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The Missing Piece Schools Need to Improve Safety: Interoperability

 

 

School safety is one of the most challenging yet most important education related topics being talked about today. Even those who aren’t in education can simply turn on the news to see the conversation happening at a national level. Yet, in the 2019 State of School Safety Report, when given the statement “My school has a false sense of security,” 51 percent of students and 44 percent of educators agreed. This result tells us that although safety is being talked about, there is a disconnect between the importance of the subject and actual follow through when it comes to our safety plans, which I believe is especially true regarding schools’ utilization of safety technology.

 

One major contributing factor to this disconnect is the history of school safety. Over the years, schools inherit safety and security technology from leaders before them. Oftentimes, it is a huge undertaking just to, maintain, fund, and train staff on these platforms, let alone be proactive and keep up with emerging solutions. This is why when you walk into just about any school you’ll find that the majority share a similar problem- siloed systems implemented on a project to project basis. Schools may upgrade cameras or their access control systems, but most don’t have the ability to comprehensively and proactively assess risk and address an issue when it arises. Not only does this result in communication breakdowns which can be an even bigger problem, but also contributes to a false sense of security. Simply having these technologies in schools doesn’t mean they are being properly utilized or improving school safety, yet many people don’t realize this.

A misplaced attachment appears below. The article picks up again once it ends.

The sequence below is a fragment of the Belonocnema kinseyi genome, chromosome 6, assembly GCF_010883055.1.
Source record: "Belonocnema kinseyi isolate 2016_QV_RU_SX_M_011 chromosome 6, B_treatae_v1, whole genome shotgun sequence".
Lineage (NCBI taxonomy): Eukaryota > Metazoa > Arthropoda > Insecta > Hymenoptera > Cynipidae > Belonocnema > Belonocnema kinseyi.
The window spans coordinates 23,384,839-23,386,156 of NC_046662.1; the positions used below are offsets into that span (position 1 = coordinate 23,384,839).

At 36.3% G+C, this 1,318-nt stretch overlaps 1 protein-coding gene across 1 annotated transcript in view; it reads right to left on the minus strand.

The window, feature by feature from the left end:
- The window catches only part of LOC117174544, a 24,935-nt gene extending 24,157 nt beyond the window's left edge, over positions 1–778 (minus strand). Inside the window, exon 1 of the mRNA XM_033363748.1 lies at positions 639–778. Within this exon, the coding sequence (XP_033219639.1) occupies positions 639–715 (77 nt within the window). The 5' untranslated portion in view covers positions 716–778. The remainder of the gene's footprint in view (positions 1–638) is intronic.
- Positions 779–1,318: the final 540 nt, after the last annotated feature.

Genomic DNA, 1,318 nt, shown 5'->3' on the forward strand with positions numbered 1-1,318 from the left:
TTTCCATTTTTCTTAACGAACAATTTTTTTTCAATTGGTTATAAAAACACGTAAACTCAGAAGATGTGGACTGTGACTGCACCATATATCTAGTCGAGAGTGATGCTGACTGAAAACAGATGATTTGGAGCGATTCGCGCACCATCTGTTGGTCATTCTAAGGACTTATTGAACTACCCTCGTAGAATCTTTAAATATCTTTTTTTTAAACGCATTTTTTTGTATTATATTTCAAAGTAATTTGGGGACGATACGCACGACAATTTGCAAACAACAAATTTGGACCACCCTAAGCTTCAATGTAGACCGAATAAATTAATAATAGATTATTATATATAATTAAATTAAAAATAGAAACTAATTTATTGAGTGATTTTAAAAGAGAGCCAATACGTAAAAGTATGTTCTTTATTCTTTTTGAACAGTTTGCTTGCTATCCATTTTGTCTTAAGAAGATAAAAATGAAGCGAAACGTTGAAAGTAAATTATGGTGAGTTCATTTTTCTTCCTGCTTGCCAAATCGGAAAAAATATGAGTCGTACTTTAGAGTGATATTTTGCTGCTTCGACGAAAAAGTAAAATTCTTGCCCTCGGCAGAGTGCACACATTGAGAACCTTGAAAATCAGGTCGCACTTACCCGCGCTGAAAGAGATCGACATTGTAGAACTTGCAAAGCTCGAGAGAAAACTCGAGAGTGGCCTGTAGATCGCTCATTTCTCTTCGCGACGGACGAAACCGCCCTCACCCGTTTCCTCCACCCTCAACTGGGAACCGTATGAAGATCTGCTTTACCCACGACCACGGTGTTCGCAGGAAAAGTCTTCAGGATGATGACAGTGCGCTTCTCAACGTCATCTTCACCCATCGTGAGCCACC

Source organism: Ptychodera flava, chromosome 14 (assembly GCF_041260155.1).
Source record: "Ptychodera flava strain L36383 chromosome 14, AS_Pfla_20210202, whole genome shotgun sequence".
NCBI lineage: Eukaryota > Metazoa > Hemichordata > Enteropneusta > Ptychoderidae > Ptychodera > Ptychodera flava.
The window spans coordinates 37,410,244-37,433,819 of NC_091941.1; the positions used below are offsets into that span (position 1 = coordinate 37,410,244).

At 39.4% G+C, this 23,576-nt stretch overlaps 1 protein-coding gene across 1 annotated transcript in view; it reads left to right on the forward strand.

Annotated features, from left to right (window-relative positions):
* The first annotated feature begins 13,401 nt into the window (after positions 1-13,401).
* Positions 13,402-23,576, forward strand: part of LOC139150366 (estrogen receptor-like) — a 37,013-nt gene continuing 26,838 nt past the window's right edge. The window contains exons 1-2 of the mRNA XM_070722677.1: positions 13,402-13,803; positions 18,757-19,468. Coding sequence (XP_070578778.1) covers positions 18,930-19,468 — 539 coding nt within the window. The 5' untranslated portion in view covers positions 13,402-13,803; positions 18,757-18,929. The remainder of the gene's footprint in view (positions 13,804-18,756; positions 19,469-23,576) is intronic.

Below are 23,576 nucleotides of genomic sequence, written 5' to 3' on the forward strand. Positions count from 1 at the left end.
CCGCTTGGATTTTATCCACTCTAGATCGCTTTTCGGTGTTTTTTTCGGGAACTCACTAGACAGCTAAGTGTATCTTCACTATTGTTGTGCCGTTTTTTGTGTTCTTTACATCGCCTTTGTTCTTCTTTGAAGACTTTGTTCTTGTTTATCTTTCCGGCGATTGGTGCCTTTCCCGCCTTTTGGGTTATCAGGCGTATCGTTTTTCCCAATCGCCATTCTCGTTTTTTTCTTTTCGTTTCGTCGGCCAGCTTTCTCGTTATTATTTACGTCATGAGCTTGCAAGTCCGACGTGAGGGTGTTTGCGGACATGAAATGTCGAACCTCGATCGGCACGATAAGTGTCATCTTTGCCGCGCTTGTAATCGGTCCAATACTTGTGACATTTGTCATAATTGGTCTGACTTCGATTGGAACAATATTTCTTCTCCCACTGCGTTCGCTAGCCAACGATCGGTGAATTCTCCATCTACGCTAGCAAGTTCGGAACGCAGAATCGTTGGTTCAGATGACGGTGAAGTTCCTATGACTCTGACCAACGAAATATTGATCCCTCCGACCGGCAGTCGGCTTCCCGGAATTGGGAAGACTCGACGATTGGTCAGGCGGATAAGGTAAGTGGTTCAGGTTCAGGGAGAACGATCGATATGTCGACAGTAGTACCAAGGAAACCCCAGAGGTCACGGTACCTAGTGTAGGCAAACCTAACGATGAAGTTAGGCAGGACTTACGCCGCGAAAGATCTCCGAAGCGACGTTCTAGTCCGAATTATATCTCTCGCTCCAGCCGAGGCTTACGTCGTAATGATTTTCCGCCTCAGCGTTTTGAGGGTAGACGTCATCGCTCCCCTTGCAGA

Fortunately, there is a way to take these siloed technology systems and actually make them an effective part of your school safety plan with interoperability. In the context of school safety, interoperability refers to the ability for technology systems implemented inside a school, to communicate and exchange information with one another and make use of it. Like a clock, a school safety plan only functions if all of its individual parts work together–  A single gear doesn’t make a clock keep time, and a single technology system doesn’t make a school safe. For instance, rather than your security cameras, door monitors, and fire alarms all operating separately, with interoperability you are able to tie them together into one platform. Once this is done, they can function just like the gears of a clock—when one part moves, so do the others. All of the parts being connected and moving together is what produces a functional clock, as well as a functional safety plan.